Monday, January 28, 2013

Woolf wonderfully captures the awe of a first time reader

In the Voyage Out, Woolf cleverly pokes fun at the way that Rachel reads Gibbon. Rachel is in awe of the words on the page exclaiming,  “ Never had any words been so vivid and so beautiful- Arabia Felix- Aethiopia.” (Woolf 175). Rachel reading Gibbon for the first time is so interesting to me because in this scene Woolf perfectly captures the awe of the unfamiliar reader. When I first began to venture more seriously into the world of classic novels, I did so without the help of a class, thus I did not have any guidance. Of course, I had encountered all the standard classics in class. But one summer I decided that I would start to read many of the more challenging classics on my own. After reading Woolf’s description of Rachel, I realized that she had in effect also described my experience with the books of that summer. I had not, at the time, realized that the books that I had picked were too challenging. Thus I was unable to understand and follow the plot of each book. Instead that summer became the summer that I would learn to appreciate and admire the beauty of words. I would sit outside in the sun and marvel at various authors and the skill with which they crafted each sentence, while not being able to understand a single plot line. The scene that Woolf writes is so realistic because it captures the experience that I and many other readers that are new to challenging materials have had.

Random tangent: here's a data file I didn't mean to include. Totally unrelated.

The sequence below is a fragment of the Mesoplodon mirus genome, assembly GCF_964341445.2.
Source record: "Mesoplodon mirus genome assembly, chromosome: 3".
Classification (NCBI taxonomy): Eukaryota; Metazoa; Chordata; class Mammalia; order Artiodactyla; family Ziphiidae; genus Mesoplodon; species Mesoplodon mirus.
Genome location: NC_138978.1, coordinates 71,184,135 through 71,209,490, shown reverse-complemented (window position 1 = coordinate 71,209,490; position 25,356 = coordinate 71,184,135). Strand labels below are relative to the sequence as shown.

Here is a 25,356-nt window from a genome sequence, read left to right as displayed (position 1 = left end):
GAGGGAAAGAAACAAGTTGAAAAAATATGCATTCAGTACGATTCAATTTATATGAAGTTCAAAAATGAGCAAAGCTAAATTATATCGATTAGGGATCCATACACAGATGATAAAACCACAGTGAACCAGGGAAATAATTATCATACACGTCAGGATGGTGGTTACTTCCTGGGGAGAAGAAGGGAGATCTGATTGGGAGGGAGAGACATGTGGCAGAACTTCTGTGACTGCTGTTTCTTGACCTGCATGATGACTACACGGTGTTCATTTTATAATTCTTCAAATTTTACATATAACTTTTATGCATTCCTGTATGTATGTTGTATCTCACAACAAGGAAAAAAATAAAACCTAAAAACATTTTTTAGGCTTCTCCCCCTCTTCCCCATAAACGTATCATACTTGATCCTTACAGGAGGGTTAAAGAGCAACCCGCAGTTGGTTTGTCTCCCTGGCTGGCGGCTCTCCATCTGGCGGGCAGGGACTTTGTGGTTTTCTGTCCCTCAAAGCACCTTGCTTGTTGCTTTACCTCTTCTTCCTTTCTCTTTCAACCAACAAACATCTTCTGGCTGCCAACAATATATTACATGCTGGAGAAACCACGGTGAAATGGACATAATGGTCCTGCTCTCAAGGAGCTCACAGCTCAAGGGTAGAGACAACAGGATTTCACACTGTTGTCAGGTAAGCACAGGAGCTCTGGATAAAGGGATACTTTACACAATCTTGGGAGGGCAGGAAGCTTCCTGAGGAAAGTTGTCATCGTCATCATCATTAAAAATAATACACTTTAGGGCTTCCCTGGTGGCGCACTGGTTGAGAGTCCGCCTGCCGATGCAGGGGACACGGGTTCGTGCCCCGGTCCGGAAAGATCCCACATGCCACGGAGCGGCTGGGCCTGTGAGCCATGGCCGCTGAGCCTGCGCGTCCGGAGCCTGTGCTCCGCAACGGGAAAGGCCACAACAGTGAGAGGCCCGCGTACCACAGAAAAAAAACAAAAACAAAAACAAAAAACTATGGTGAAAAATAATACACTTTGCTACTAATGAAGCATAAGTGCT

1 comment:

  1. Nicely said, Stefanie! You capture well, as does Woolf, this strange, unsettling, disorienting, lovely (or, as Woolf might spell it, lovelily) thrilling esperience. I teach modernist literature at the University of Massachusetts Lowell, and this semester am teaching a Modern Irish Literature class to upper-level English majors, many of whom are encountering, say, Samuel Beckett and James Joyce for the first time. I love and, if you don't mind, would love sharing with my class what you say about how you "learn[ed] to appreciate and admire the beauty of words"--especially because we're about to embark on Ulysses, which no doubt will leave many students struggling to follow plot but which, I think, contains as much purely beautiful language as anything I've ever read and achieves staggering depths of emotion. Certain moments in it make me cry with sympathy for Leopold Bloom. . . . Always remember, too ---don't tell Prof. Fernald I said this: shh ;) --- what Woolf tells her readers: never let anyone tell you what or how to read: ain't one of the great pleasures of reading the feeling of one's brain wobbling around like that strange stuff in a lava lamp as it tries to make sense---or, even better, doesn't try to make sense of the words, but, rather, lets them wash over one and wash and wash, carrying one out into endless waves? Have fun over the next few months with Woolf---I'd so enjoy being in this class. Best, Todd Avery